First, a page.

Stamping ‘License Plates’ on Proteins to Find Better Biomarkers

By: Erin Hare

Blood tests are a convenient and relatively painless way to monitor for disease. But identifying the important molecules to watch for in the blood – called biomarkers – has always been a guessing game. Researchers at the University of Pittsburgh and UPMC recently developed a mouse that could make the hunt for new biomarkers more of an exact science, which they describe in this week’s issue of PNAS.

“Blood has thousands of proteins in it, and it’s hard to know which of those proteins is going to be a good biomarker. You don’t know what to look for,” said study senior author Dr. Toren Finkel, director of the Pitt and UPMC Aging Institute. “This is an attempt to develop a rational way of finding new biomarkers.”

Finkel’s technology makes it easy to figure out which proteins came from which tissues, which is important because, for instance, a good biomarker for heart disease really should be coming from the heart.

Finkel compares blood proteins to cars on a  freeway. Looking from the top, you can’t tell where any given car came from. But if there are license plates, you can tell which cars came from which states.

To explain how the method works, Finkel compares blood proteins to cars on a busy freeway.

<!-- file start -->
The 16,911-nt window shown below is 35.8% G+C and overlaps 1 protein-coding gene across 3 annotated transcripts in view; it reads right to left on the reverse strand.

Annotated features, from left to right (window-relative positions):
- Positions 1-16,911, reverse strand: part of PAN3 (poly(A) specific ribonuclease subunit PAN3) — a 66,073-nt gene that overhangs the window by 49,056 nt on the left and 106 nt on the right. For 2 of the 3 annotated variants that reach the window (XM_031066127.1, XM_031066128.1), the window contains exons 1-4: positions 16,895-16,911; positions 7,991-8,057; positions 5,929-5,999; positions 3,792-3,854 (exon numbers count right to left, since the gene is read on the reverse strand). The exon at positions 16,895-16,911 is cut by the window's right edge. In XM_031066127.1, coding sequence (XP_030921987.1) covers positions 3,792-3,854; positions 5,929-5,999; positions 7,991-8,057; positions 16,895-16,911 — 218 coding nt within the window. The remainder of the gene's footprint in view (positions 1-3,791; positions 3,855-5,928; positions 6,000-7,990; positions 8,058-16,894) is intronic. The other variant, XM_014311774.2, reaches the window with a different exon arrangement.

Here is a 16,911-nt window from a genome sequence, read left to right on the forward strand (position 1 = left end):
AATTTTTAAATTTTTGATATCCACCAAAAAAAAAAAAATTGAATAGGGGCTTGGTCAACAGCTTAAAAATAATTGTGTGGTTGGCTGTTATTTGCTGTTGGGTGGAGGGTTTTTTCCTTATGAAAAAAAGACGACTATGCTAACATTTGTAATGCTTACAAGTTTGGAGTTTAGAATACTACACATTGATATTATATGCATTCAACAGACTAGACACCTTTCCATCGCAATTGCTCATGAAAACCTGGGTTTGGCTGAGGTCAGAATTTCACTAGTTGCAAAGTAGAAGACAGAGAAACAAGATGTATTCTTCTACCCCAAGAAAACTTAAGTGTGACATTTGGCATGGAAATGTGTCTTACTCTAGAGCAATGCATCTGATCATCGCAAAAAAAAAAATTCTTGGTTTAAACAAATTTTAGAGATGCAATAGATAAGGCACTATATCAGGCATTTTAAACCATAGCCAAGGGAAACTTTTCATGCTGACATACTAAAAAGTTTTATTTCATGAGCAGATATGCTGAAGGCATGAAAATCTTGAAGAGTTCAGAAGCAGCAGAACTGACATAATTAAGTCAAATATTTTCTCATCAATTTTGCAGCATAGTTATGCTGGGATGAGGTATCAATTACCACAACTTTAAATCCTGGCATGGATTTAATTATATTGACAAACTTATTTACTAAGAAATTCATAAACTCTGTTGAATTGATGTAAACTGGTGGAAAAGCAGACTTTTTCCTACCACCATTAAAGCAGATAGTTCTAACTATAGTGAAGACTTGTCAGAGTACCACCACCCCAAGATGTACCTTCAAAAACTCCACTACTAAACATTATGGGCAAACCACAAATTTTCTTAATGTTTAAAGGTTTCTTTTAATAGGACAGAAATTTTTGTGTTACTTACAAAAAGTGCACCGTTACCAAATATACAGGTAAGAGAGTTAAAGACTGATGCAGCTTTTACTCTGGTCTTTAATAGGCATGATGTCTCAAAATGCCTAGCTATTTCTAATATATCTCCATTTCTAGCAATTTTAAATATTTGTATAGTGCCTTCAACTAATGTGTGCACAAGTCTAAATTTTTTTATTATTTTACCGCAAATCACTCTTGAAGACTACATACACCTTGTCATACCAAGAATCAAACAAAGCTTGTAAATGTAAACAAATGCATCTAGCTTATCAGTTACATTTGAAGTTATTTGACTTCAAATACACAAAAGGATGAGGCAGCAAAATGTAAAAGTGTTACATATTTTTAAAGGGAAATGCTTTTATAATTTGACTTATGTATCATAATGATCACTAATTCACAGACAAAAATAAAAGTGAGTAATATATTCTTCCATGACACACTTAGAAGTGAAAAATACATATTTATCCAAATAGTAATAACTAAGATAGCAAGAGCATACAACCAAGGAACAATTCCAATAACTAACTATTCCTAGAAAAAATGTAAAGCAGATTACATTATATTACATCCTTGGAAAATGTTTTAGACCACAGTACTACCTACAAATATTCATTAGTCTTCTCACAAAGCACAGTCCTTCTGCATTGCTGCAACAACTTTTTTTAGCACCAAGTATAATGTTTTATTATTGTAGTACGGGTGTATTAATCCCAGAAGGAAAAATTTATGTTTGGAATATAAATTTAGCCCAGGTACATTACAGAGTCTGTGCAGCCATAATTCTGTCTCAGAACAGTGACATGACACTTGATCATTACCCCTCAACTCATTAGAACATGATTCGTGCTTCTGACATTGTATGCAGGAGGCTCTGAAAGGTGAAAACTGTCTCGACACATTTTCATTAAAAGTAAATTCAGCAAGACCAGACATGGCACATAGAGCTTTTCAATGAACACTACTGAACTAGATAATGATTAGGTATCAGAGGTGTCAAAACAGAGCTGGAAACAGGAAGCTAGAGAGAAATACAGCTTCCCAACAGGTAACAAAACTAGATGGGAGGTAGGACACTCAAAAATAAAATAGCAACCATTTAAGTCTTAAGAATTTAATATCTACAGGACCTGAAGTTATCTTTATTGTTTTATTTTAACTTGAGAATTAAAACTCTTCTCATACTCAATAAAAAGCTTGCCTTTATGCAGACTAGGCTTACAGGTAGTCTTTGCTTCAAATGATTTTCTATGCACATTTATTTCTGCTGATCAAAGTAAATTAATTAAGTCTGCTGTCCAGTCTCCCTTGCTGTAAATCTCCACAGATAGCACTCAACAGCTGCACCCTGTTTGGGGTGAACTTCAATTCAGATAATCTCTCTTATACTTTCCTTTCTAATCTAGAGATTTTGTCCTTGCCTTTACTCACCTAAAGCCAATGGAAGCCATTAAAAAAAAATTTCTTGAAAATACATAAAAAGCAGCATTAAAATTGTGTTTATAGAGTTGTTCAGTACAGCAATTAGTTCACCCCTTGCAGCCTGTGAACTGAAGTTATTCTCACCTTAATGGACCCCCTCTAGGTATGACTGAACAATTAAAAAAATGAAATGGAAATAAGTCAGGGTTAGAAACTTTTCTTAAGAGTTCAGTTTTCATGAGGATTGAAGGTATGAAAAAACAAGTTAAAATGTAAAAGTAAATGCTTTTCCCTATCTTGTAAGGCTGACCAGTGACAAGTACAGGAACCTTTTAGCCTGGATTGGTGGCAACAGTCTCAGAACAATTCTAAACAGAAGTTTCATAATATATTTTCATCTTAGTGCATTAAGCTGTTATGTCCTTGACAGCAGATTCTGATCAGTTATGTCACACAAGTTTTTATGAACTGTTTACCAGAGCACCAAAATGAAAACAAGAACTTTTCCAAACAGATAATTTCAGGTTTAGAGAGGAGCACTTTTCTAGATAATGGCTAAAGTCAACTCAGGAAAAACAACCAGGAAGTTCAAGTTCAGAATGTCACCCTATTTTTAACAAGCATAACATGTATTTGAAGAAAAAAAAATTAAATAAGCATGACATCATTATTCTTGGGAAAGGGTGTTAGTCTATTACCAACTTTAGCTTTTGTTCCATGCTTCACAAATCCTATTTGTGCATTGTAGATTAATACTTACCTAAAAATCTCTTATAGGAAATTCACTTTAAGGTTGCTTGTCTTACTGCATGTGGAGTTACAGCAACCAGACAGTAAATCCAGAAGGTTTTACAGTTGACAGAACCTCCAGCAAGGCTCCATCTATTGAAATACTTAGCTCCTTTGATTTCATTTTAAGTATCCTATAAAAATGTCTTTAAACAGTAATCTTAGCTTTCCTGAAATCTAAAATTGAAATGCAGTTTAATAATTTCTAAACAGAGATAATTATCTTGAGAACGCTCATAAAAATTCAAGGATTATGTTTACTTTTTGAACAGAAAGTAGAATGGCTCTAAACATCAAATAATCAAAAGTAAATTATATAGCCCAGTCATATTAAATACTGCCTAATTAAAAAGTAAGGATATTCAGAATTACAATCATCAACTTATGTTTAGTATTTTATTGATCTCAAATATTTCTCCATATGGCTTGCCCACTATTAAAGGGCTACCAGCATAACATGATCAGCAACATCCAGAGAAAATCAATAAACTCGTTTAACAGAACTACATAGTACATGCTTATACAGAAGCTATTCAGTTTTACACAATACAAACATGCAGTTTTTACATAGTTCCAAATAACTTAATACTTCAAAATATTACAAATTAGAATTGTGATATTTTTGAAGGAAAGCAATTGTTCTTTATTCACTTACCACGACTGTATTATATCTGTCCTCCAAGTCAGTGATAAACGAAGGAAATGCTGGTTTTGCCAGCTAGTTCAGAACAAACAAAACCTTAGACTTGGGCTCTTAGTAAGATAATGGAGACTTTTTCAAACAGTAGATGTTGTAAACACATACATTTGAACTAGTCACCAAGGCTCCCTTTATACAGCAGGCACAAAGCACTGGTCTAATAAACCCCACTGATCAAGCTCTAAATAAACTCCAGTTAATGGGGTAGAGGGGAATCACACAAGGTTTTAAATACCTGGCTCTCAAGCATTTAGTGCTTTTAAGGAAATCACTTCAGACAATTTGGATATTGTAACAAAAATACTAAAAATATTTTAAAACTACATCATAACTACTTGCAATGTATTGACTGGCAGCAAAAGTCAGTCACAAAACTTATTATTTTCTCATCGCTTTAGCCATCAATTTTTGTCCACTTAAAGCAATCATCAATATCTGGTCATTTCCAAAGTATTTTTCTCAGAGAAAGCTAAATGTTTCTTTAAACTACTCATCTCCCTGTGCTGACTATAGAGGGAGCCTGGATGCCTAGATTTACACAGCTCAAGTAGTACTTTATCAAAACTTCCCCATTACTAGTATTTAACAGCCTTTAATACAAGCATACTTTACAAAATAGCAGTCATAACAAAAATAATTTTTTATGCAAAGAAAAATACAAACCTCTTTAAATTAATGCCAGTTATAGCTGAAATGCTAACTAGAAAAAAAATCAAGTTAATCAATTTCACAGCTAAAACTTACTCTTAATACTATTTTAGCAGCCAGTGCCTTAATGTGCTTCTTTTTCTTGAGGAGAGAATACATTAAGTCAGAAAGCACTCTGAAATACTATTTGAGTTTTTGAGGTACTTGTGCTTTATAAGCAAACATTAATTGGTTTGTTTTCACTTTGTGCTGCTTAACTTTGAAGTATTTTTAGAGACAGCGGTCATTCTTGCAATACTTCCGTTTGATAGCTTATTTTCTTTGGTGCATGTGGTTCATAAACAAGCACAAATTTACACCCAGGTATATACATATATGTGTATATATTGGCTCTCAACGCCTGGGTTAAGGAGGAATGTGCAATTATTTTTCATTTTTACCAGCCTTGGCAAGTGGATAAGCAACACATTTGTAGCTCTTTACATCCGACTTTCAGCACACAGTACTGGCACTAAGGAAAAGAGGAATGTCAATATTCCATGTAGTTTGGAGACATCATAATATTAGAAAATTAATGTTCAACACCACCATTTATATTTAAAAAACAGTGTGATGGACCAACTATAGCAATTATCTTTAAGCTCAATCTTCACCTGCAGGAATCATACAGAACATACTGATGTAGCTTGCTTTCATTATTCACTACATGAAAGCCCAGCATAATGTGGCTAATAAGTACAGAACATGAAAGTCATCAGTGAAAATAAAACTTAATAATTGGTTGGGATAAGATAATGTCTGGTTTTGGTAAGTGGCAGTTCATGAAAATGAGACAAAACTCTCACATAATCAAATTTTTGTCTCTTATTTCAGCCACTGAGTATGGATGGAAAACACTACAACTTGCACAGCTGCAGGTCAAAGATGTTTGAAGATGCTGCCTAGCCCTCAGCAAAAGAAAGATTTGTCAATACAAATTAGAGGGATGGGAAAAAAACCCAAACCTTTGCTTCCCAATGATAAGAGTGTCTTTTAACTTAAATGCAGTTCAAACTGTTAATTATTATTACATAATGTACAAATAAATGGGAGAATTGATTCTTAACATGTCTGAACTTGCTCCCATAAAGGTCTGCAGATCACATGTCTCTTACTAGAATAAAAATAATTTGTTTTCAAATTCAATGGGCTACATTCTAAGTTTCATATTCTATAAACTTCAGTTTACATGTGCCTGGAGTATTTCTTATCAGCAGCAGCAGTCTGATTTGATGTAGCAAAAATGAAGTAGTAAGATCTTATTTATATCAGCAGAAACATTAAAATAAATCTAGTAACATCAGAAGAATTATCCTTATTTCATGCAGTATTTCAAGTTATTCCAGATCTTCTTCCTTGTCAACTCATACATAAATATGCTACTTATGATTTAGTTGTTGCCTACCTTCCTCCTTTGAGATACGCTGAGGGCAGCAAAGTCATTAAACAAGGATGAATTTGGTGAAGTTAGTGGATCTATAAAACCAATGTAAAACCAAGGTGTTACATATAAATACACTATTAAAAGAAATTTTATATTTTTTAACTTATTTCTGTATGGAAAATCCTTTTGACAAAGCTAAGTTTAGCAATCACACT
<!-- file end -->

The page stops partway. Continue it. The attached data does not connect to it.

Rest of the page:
“If you look from the top, you can’t tell where any given car came from. But if you look at the license plates, you can tell that this car came from Maryland and that one came from New York,” Finkel said. “This mouse gives proteins a license plate.”

This “license plate” is made of a small molecule called biotin, which forms a little hook on the end of the protein, making it easy to pull out of the protein-rich soup of the animal’s blood.

Any given mouse is genetically engineered to add biotin to only those proteins produced in a specific organ. For instance, one mouse may have tags on its brain proteins, while another has tags on the proteins coming out of its pancreas.

The PNAS paper focused on proteins secreted by the muscles as a proof of principle, but Finkel is starting to apply his technology to a disease that’s in sore need of early detection strategies – pancreatic cancer.

As we collectively witnessed with the sudden passing of Alex Trebek, pancreatic cancer manifests as a devastatingly swift illness. Only 5-10% of patients survive for more than five years after their diagnosis.

This grim prognosis is largely due to the cancer being detected far too late. There are often no symptoms until the cancer is quite advanced. But if there was a good blood biomarker, then more cases might be caught in time for treatments to be effective — perhaps even before cancer develops.

To that end, Finkel and his colleagues are creating a mouse that tags pancreatic proteins. First, they’ll catalogue those secreted into the blood of a healthy animal. Next, they’ll turn on a cancer-causing gene in the pancreas and continue to monitor blood proteins coming from that organ. Any changes associated with early stage cancer could be good candidates for follow-up studies in humans.

Finkel is also using this platform technology to hunt for biomarkers of Alzheimer’s disease.

“There are endless possibilities for this mouse,” Finkel said.